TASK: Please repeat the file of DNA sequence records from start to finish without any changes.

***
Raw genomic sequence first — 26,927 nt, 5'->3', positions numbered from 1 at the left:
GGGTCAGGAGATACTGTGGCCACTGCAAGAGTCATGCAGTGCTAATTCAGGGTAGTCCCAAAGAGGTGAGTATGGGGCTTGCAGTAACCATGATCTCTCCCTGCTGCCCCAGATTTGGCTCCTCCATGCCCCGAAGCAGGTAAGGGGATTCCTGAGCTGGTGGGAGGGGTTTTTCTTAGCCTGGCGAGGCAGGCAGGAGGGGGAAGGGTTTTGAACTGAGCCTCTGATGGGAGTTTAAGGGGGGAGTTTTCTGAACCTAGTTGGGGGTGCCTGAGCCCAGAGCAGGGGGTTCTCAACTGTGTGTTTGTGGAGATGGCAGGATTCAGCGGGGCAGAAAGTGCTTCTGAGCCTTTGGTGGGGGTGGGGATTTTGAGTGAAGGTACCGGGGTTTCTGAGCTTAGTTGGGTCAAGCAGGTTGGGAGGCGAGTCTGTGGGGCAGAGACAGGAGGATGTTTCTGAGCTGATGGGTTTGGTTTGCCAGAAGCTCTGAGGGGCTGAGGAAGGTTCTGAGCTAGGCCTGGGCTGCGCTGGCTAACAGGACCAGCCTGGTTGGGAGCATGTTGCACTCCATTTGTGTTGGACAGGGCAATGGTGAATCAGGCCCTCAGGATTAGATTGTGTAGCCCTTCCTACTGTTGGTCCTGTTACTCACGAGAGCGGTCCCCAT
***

Raw genomic sequence first — 26,927 nt, 5'->3', positions numbered from 1 at the left:
GGGTCAGGAGATACTGTGGCCACTGCAAGAGTCATGCAGTGCTAATTCAGGGTAGTCCCAAAGAGGTGAGTATGGGGCTTGCAGTAACCATGATCTCTCCCTGCTGCCCCAGATTTGGCTCCTCCATGCCCCGAAGCAGGTAAGGGGATTCCTGAGCTGGTGGGAGGGGTTTTTCTTAGCCTGGCGAGGCAGGCAGGAGGGGGAAGGGTTTTGAACTGAGCCTCTGATGGGAGTTTAAGGGGGGAGTTTTCTGAACCTAGTTGGGGGTGCCTGAGCCCAGAGCAGGGGGTTCTCAACTGTGTGTTTGTGGAGATGGCAGGATTCAGCGGGGCAGAAAGTGCTTCTGAGCCTTTGGTGGGGGTGGGGATTTTGAGTGAAGGTACCGGGGTTTCTGAGCTTAGTTGGGTCAAGCAGGTTGGGAGGCGAGTCTGTGGGGCAGAGACAGGAGGATGTTTCTGAGCTGATGGGTTTGGTTTGCCAGAAGCTCTGAGGGGCTGAGGAAGGTTCTGAGCTAGGCCTGGGCTGCGCTGGCTAACAGGACCAGCCTGGTTGGGAGCATGTTGCACTCCATTTGTGTTGGACAGGGCAATGGTGAATCAGGCCCTCAGGATTAGATTGTGTAGCCCTTCCTACTGTTGGTCCTGTTACTCACGAGAGCGGTCCCCAT